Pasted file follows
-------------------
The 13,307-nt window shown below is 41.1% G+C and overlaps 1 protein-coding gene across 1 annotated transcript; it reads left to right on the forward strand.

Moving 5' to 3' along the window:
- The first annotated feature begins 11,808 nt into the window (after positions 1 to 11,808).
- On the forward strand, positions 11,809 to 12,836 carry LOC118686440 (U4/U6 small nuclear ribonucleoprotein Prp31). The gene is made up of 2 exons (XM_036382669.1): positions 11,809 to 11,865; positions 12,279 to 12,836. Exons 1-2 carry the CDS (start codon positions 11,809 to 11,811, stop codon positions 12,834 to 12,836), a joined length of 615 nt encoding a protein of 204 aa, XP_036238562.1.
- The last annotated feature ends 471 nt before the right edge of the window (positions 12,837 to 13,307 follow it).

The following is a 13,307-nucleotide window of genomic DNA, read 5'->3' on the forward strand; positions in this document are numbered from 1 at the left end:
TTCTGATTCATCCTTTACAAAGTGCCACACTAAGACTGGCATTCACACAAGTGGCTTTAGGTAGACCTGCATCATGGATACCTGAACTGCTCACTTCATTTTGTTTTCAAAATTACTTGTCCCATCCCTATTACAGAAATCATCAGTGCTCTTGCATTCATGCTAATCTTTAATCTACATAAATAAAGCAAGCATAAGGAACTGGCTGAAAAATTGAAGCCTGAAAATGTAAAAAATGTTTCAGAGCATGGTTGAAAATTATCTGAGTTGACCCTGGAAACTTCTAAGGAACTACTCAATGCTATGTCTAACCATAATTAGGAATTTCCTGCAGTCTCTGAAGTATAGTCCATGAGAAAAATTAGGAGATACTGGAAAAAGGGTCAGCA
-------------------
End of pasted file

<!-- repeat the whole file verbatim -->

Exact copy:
The 13,307-nt window shown below is 41.1% G+C and overlaps 1 protein-coding gene across 1 annotated transcript; it reads left to right on the forward strand.

Moving 5' to 3' along the window:
- The first annotated feature begins 11,808 nt into the window (after positions 1 to 11,808).
- On the forward strand, positions 11,809 to 12,836 carry LOC118686440 (U4/U6 small nuclear ribonucleoprotein Prp31). The gene is made up of 2 exons (XM_036382669.1): positions 11,809 to 11,865; positions 12,279 to 12,836. Exons 1-2 carry the CDS (start codon positions 11,809 to 11,811, stop codon positions 12,834 to 12,836), a joined length of 615 nt encoding a protein of 204 aa, XP_036238562.1.
- The last annotated feature ends 471 nt before the right edge of the window (positions 12,837 to 13,307 follow it).

The following is a 13,307-nucleotide window of genomic DNA, read 5'->3' on the forward strand; positions in this document are numbered from 1 at the left end:
TTCTGATTCATCCTTTACAAAGTGCCACACTAAGACTGGCATTCACACAAGTGGCTTTAGGTAGACCTGCATCATGGATACCTGAACTGCTCACTTCATTTTGTTTTCAAAATTACTTGTCCCATCCCTATTACAGAAATCATCAGTGCTCTTGCATTCATGCTAATCTTTAATCTACATAAATAAAGCAAGCATAAGGAACTGGCTGAAAAATTGAAGCCTGAAAATGTAAAAAATGTTTCAGAGCATGGTTGAAAATTATCTGAGTTGACCCTGGAAACTTCTAAGGAACTACTCAATGCTATGTCTAACCATAATTAGGAATTTCCTGCAGTCTCTGAAGTATAGTCCATGAGAAAAATTAGGAGATACTGGAAAAAGGGTCAGCA